How do fang characteristics of coral snakes and crotalids determine venom delivery?

Updated: Apr 09, 2021
  • Author: Spencer Greene, MD, MS, FACEP, FACMT, FAAEM; Chief Editor: Joe Alcock, MD, MS  more...
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Crotalid venom is produced and stored in paired glands below the eyes. Crotalids have hollow, mobile, relatively long fangs located in the front of the upper jaw and are capable of delivering venom quite efficiently. Less than 10% of crotalid bites are “dry”, meaning there is no venom deposition. A number of factors determine how much venom is delivered, including the species, age, size, and overall health of the snake, as well as its diet and the last time it had fed or released venom.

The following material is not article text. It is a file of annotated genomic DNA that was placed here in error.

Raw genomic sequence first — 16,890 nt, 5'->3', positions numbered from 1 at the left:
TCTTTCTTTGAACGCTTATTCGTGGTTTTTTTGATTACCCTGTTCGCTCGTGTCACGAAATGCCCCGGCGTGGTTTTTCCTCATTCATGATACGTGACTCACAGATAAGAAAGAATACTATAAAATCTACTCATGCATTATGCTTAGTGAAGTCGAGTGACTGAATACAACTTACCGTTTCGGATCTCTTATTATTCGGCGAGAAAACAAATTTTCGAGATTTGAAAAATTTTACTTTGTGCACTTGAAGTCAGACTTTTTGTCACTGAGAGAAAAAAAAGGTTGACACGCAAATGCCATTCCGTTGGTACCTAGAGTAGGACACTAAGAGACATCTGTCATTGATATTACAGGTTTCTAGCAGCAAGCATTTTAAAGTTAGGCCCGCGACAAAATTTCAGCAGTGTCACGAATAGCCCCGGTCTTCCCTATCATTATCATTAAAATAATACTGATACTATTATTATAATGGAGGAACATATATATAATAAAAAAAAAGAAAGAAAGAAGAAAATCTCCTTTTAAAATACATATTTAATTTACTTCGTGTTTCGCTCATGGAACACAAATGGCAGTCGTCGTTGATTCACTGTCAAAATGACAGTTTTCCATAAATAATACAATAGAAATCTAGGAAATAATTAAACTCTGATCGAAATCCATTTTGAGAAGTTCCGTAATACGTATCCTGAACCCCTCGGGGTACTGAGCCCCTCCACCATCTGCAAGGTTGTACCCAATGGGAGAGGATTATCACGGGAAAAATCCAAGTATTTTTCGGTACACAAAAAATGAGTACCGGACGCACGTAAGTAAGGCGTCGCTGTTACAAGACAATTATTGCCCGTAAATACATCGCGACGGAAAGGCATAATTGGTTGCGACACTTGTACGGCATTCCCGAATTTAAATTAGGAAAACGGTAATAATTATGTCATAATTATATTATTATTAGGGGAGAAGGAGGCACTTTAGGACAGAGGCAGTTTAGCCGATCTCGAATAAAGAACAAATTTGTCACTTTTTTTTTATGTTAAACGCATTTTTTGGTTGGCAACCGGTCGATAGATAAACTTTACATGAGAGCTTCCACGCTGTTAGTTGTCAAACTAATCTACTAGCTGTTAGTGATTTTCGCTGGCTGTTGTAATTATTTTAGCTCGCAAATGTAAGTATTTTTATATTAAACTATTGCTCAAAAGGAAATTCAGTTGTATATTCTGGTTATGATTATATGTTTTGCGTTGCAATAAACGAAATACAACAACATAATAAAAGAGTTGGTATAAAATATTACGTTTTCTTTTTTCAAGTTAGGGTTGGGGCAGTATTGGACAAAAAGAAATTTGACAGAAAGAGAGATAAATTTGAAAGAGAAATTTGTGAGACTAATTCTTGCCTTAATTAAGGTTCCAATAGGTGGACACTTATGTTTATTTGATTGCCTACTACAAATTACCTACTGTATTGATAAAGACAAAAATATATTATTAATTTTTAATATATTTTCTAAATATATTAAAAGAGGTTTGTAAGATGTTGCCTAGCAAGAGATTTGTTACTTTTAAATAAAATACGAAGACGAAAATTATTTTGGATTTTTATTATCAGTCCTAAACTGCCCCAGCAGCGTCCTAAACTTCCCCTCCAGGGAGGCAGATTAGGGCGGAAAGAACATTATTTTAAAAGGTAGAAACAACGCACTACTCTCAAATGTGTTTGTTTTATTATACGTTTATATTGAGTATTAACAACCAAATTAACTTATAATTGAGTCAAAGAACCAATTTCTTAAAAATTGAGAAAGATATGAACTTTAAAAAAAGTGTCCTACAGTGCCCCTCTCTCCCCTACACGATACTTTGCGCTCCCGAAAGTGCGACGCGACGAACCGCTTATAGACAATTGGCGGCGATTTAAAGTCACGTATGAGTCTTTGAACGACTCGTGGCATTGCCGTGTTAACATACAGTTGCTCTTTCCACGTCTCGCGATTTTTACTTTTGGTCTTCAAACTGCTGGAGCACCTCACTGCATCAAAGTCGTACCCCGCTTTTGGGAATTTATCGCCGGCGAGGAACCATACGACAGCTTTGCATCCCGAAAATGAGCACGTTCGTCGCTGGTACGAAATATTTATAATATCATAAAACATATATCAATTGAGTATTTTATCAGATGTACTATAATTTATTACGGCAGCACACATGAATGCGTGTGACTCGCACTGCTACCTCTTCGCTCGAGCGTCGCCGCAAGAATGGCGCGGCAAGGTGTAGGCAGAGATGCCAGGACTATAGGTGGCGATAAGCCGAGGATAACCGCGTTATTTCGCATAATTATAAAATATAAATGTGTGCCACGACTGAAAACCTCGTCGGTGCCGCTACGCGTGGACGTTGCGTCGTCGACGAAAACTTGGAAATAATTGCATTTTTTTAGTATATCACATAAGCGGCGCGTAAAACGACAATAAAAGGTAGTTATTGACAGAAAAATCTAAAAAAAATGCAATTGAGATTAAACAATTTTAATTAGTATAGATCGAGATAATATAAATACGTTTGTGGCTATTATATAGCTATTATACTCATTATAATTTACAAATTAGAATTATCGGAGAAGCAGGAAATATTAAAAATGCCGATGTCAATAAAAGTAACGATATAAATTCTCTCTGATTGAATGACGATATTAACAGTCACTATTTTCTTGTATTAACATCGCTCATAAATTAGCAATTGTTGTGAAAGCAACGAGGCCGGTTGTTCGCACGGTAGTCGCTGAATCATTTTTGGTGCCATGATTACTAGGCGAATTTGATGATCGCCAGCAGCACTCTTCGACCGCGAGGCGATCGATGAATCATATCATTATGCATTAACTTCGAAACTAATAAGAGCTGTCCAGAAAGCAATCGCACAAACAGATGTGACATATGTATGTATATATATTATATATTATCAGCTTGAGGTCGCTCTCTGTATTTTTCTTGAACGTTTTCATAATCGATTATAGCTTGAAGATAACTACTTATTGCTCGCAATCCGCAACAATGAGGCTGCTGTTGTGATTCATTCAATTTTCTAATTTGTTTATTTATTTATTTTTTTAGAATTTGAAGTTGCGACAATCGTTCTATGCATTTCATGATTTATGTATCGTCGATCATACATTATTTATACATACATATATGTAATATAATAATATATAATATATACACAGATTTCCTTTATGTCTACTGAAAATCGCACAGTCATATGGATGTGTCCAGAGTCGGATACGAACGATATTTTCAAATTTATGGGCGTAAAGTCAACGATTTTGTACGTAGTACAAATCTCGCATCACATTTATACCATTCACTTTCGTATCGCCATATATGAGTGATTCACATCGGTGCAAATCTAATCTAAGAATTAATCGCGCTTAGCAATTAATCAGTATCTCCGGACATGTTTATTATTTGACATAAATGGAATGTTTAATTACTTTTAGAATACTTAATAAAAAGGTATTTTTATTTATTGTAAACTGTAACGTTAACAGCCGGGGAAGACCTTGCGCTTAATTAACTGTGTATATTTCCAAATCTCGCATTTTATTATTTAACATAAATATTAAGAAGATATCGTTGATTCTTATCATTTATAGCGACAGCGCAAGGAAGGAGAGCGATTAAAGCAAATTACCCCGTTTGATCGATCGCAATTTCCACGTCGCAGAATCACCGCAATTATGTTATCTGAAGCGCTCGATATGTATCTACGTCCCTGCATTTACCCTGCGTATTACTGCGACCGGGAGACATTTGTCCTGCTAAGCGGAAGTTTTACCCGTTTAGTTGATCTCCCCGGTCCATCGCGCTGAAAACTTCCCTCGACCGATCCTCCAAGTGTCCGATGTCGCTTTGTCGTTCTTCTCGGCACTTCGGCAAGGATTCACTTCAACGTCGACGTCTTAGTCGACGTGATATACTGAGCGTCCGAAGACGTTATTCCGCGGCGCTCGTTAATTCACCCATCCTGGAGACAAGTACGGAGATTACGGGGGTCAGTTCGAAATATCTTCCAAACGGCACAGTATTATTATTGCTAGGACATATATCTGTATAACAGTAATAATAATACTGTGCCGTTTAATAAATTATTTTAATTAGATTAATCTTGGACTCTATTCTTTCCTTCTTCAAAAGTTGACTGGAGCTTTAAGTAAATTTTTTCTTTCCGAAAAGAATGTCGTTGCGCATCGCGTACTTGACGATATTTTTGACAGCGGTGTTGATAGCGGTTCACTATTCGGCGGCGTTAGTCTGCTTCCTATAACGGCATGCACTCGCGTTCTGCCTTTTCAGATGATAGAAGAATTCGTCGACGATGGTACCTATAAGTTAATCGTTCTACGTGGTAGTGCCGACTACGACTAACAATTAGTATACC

Coral snakes have shorter, fixed, front fangs and a smaller mouth, which make them deliver venom less efficiently. In the wild, snakes often hang onto their prey until the venom takes effect. However, despite the persistent myth, coral snakes do not need to "chew" in order to envenomate. It is estimated that 30% or more of coral snake bites are dry.

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